San Miguel is looking to profit from British consumers’ growing interest in global beers as sales volumes edge towards the category’s “elite” brands.
The Spanish beer’s senior brand manager Dharmesh Rana tells Marketing Week the increased sales have placed the brand at a “critical point”.
“In the next couple of weeks we will join an elite club of British brands [that sell over] one million hectolitres. We will be one of eight brands in that club. That takes a fair bit of growing [for us], especially when the category has been in decline,” he says.
Mintel figures back up Rana’s claims. Overall beer volumes in the UK have been broadly flat since 2012, around the 4.2 billion litres mark. Lager in particular seems to be struggling, with volume sales falling from 3.18 billion litres in 2014 to an estimated 3.15 billion litres in 2015.
To accelerate the brand’s growth, San Miguel is hoping to capitalise on the current trend among British consumers for “beers from around the world” and will change when and where it advertises.
“Consumers nowadays are extremely well-travelled and want to know more about what goes into making a brand, the provenance and heritage. We want to focus on making sure that consumers get that [with San Miguel],” he says.
“The brand has been typically promoted and activated quite single-mindedly around smaller peaks in the summer, where most beer brands perform very well. Our main challenge is making sure the brand stays relevant for drinkers throughout the year.”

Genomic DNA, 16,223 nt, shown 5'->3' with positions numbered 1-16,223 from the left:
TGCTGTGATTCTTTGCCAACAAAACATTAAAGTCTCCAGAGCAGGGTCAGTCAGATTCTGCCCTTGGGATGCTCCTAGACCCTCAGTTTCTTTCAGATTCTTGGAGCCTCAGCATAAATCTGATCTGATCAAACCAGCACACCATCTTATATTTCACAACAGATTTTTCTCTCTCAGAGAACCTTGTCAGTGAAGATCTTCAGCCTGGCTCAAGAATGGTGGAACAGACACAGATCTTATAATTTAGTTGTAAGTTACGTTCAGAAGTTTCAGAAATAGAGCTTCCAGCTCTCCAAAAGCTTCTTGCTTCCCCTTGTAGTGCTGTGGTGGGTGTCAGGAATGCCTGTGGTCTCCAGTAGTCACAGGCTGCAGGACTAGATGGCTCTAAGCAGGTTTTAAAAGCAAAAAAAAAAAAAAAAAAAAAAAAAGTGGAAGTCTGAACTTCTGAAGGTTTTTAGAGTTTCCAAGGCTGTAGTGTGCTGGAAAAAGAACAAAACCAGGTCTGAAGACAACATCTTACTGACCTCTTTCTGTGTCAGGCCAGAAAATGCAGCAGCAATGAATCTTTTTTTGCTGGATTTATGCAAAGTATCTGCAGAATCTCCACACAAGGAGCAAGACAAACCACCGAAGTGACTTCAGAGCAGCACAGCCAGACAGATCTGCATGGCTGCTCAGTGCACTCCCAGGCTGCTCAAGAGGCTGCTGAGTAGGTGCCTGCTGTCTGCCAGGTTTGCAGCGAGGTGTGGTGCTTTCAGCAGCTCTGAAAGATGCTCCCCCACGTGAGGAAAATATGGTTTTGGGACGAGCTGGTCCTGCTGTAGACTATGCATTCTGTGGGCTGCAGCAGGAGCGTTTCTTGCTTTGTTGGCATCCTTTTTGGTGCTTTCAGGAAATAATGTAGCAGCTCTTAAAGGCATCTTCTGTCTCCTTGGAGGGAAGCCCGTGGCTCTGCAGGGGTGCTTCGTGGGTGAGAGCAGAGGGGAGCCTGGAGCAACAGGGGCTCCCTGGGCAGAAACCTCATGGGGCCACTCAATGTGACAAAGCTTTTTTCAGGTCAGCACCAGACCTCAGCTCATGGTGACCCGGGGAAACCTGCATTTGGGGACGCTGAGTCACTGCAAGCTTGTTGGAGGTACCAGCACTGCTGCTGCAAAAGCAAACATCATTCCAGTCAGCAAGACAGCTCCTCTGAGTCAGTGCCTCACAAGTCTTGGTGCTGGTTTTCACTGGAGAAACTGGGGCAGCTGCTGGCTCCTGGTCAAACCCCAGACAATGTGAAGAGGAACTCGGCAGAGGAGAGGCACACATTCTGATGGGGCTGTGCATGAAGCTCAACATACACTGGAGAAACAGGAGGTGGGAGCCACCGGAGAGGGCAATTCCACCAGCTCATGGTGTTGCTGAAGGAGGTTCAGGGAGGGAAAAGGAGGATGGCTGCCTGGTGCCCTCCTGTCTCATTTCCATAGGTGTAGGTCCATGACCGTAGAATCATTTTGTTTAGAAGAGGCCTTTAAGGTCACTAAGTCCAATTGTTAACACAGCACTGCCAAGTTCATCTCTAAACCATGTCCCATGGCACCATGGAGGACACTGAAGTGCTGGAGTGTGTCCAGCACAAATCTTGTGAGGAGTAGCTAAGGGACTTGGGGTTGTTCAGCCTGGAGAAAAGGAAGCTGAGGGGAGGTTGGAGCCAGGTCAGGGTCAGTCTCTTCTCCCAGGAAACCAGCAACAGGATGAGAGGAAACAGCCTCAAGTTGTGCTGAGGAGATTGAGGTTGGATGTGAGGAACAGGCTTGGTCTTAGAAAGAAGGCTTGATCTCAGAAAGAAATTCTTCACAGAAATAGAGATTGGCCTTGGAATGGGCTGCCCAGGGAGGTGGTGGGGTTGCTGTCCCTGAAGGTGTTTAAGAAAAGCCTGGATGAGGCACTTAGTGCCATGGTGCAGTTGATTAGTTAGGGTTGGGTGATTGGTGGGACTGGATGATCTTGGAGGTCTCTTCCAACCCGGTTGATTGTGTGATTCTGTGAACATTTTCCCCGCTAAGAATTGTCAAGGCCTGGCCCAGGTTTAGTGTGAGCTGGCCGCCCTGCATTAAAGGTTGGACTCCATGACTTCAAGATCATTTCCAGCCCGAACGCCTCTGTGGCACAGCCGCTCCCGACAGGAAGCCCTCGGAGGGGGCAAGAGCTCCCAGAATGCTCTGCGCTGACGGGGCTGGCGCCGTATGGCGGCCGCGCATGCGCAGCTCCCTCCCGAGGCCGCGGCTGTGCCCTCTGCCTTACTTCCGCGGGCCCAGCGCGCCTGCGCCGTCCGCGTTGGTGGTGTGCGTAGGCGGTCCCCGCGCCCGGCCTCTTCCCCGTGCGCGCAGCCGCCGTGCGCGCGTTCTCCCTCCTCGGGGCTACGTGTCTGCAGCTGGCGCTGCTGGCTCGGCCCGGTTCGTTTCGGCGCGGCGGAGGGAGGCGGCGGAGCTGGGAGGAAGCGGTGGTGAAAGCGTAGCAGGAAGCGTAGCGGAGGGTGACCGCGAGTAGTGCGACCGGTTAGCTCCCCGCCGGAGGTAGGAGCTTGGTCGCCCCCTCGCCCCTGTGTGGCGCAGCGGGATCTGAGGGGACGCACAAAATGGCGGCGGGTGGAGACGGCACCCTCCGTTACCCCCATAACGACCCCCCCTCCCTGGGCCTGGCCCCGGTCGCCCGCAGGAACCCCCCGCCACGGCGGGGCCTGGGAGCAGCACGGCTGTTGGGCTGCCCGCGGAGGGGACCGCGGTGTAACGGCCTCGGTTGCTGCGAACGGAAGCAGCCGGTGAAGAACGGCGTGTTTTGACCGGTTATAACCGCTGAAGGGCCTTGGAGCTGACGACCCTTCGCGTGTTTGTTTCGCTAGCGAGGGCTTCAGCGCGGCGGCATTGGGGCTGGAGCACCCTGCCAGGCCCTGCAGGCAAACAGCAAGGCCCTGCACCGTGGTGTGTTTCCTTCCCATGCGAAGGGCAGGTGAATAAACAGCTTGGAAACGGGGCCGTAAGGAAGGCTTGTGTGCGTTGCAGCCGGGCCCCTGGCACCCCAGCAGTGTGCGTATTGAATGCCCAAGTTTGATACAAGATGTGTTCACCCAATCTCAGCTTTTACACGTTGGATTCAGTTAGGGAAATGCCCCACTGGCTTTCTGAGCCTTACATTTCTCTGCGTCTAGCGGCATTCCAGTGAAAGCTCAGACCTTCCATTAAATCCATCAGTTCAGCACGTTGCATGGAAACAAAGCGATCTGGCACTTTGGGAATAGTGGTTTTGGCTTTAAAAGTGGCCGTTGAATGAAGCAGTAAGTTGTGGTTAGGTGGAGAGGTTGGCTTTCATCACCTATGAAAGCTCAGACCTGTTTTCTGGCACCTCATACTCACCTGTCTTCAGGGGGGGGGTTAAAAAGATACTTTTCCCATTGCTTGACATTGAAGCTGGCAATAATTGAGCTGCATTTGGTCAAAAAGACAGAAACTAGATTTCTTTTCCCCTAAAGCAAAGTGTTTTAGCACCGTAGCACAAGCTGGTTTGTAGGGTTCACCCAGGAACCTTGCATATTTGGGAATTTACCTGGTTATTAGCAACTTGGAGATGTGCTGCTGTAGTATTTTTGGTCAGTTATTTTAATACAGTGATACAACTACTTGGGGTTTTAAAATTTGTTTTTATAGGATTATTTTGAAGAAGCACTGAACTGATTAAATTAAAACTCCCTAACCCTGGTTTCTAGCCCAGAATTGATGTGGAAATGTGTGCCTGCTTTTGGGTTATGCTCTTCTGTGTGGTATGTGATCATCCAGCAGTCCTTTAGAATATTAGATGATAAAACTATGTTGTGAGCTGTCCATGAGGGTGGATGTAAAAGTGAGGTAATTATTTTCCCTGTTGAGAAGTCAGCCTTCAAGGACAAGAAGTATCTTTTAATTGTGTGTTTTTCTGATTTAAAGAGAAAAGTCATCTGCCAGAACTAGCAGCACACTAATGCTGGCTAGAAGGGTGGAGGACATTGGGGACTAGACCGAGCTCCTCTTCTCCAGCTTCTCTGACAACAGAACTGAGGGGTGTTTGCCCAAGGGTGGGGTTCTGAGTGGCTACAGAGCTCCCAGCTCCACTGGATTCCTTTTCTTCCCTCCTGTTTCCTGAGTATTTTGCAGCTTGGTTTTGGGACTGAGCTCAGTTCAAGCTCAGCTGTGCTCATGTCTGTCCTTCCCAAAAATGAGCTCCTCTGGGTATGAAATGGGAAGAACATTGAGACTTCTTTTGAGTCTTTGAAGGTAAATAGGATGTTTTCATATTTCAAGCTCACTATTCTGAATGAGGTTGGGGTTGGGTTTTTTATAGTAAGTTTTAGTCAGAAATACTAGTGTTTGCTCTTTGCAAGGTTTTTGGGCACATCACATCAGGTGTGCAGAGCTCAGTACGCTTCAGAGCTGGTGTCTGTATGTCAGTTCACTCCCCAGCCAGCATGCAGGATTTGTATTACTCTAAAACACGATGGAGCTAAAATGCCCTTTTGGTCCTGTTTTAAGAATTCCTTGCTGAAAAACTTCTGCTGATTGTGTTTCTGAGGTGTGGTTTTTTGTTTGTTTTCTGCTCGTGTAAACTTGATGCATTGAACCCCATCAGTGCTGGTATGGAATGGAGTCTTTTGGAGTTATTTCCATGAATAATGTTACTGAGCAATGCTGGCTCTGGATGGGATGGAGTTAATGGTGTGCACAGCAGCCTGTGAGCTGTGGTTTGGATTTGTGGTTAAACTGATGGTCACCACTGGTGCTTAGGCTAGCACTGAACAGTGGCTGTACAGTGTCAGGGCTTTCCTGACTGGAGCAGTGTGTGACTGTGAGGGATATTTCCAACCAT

One way the beer brand is hoping to do this is by putting a focus on experiential marketing – something Rana pursued extensively in his previous role at Carlsberg. It most recently organised a ‘Rich List’ event (pictured above), showcasing numerous individuals who prize experiences above money. San Miguel also wants people to reappraise the category “from a social perspective”, with Instagram playing a big role.
“People are living through a mobile phone and sharing moments through a photo. We’re a brand that wants to inspire those moments,” he explained.
Making it ‘socially acceptable’ for women to drink beer
Rana admits that there are still “millions” of Brits who don’t know enough about the brand. While San Miguel says its core audience will remains male, it also hopes to target women more effectively.
“If we make more premium choices around the spaces where we advertise, beer shouldn’t be seen as exclusive to men. If you look at the Spanish market, women drink beer just as much as men, it’s more socially accepted. So now we’re looking at how we can bring that authentic Spanish culture into the UK and make it more acceptable,” he comments.
Last week Heineken announced it has set up a partnership with online food delivery service Deliveroo. The deal between the two will see Heineken launch a new brand – Brew House – through which consumers can order beer and cider made by Heineken via the Deliveroo app. It will initially be available at 15 sites across London ahead of a nationwide rollout by the end of the year.
Rana says he admires the way Heineken trials and tests new business models, but that San Miguel won’t follow suit any time soon.
He concludes: “I’m super conscious about how consumers’ lives are changing and the role of beer within that, and if that means looking at alternative channels then that’s something on my horizon. We are looking at some [new channels], but it’s too early to say at this stage. But all credit to Heineken for giving it a go.”